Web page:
Bill Campbell, president of Keystone Agricultural Producers (KAP), says with calendars about to turn to September, many producers are well behind schedule, at least compared to where they’ve been in past years — with some crops seemingly slow to mature this year because of all the rain.
“I can remember a couple of years where we were virtually done harvest by September long weekend — and there’s a lot of people that have not even started (and won’t) by September long this year,” Campbell said.
“We’ve got some concerns moving forward about harvest, but we’re optimistic.”
Campbell said a nice stretch of dry weather would be a game-changed for many local farmers, but it’s not only rain that’s leading to harvest setbacks.
“Normally at harvest time, we do have drier conditions, and so that is what is presenting those challenges — the higher moisture levels in the ground and all of those features that are bringing that along.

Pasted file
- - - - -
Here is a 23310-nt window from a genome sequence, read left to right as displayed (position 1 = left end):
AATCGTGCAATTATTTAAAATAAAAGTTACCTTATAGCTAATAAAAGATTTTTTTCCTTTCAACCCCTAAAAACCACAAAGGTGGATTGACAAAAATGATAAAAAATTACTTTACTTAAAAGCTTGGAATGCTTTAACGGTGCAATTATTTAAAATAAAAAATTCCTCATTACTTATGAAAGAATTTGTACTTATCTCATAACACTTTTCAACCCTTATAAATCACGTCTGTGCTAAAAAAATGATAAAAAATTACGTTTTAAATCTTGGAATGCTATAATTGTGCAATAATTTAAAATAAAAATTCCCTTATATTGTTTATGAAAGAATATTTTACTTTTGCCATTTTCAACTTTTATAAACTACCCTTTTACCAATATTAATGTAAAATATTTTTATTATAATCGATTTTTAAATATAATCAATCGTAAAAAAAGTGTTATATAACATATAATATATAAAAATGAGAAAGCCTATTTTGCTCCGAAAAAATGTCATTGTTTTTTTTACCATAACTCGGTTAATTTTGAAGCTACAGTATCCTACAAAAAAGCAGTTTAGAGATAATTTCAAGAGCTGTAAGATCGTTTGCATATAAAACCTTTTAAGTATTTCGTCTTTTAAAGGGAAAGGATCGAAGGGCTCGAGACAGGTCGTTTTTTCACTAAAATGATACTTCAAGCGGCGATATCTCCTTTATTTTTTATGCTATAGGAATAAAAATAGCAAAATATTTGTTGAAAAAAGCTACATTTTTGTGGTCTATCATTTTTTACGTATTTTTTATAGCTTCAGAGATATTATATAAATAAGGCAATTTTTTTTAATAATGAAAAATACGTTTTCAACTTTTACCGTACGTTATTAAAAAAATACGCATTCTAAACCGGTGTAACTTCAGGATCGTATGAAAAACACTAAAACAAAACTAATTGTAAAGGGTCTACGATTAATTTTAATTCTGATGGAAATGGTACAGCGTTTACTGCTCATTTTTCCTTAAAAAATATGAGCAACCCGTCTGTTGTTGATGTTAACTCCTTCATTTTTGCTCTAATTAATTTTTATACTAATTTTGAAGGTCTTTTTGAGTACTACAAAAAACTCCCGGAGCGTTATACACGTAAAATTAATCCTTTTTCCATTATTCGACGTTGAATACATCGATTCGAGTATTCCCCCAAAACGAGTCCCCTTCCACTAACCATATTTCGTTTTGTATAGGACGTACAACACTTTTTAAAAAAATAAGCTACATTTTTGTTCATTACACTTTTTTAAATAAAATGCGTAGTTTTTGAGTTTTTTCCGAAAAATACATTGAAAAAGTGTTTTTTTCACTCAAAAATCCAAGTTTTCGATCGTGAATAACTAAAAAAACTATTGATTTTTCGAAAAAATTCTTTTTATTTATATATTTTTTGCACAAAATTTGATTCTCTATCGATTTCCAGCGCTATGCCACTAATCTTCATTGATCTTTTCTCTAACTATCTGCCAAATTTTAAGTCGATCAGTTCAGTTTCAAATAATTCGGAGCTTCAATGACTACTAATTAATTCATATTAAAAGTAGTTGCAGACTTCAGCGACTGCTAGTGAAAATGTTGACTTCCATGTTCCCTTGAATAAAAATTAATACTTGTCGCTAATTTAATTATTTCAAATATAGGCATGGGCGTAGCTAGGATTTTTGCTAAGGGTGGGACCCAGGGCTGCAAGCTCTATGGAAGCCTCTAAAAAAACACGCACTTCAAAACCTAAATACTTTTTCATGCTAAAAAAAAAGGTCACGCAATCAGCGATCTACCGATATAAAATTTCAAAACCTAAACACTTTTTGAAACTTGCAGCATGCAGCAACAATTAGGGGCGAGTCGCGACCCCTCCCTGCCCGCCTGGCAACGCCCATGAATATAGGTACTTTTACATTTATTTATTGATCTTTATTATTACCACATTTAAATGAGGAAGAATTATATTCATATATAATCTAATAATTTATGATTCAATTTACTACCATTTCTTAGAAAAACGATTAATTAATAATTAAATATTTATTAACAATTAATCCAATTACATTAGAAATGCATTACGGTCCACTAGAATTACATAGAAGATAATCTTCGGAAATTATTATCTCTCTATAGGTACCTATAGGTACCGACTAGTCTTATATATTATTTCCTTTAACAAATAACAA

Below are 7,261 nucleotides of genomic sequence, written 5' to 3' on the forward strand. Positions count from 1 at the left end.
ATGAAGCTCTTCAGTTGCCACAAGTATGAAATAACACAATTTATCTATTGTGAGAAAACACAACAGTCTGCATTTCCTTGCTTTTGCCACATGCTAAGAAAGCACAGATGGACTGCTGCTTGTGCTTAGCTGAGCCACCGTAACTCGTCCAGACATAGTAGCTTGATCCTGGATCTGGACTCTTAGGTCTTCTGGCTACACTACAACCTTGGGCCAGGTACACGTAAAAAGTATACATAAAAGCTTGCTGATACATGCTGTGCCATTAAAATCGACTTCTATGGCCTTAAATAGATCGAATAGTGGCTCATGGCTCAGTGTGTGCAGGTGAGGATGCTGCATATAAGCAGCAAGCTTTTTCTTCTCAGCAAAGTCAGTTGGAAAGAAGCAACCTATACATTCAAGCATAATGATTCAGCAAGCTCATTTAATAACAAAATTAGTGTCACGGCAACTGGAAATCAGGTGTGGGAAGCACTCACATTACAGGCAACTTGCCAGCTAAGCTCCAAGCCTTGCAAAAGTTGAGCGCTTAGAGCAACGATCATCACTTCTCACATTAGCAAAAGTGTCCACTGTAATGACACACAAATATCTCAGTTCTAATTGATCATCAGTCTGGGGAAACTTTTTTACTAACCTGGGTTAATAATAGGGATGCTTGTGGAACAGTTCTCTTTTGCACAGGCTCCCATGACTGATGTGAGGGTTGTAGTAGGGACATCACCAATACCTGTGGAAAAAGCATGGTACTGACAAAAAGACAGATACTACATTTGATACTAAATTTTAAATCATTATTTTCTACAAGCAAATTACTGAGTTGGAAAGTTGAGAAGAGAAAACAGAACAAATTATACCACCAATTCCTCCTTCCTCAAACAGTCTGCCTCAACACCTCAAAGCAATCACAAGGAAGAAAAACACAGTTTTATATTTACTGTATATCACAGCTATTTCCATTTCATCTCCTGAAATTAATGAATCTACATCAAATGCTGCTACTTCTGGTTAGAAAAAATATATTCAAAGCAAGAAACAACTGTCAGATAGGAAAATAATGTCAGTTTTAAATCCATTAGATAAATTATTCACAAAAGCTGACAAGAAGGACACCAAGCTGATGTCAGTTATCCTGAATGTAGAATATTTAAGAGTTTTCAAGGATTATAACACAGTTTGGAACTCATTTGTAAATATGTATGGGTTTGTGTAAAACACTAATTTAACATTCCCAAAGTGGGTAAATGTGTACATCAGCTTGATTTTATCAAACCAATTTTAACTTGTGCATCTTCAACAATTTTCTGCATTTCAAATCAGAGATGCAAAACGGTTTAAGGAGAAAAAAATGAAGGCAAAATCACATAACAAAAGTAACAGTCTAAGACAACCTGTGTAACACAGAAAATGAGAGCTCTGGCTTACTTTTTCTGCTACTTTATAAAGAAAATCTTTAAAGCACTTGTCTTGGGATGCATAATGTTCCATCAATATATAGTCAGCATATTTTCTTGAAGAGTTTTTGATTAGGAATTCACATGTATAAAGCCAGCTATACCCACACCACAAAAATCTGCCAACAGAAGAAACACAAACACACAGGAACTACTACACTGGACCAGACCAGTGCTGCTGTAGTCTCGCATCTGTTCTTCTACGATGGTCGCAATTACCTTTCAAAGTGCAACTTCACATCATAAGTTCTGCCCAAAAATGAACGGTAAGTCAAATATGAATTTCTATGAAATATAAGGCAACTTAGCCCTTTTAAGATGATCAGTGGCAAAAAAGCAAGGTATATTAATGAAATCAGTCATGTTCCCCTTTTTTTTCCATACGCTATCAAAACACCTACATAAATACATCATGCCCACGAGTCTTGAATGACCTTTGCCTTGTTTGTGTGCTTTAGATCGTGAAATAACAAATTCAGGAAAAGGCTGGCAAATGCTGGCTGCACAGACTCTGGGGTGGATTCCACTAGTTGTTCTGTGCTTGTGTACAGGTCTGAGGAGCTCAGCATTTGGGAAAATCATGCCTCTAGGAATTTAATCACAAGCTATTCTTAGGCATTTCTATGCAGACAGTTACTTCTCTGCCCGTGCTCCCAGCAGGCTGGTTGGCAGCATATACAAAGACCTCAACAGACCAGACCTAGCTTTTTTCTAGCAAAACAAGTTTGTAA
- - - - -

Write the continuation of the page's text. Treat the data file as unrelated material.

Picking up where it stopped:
“At sunset, that dew and humidity starts to show up again, so sometimes shortly after the sun falls, we have to quit.
“Hopefully the forecast indicates that we maybe have a bit of turn in the weather — it certainly would be appreciated by the farming community if that weather was to change a little bit from what we’ve been getting the last little while.”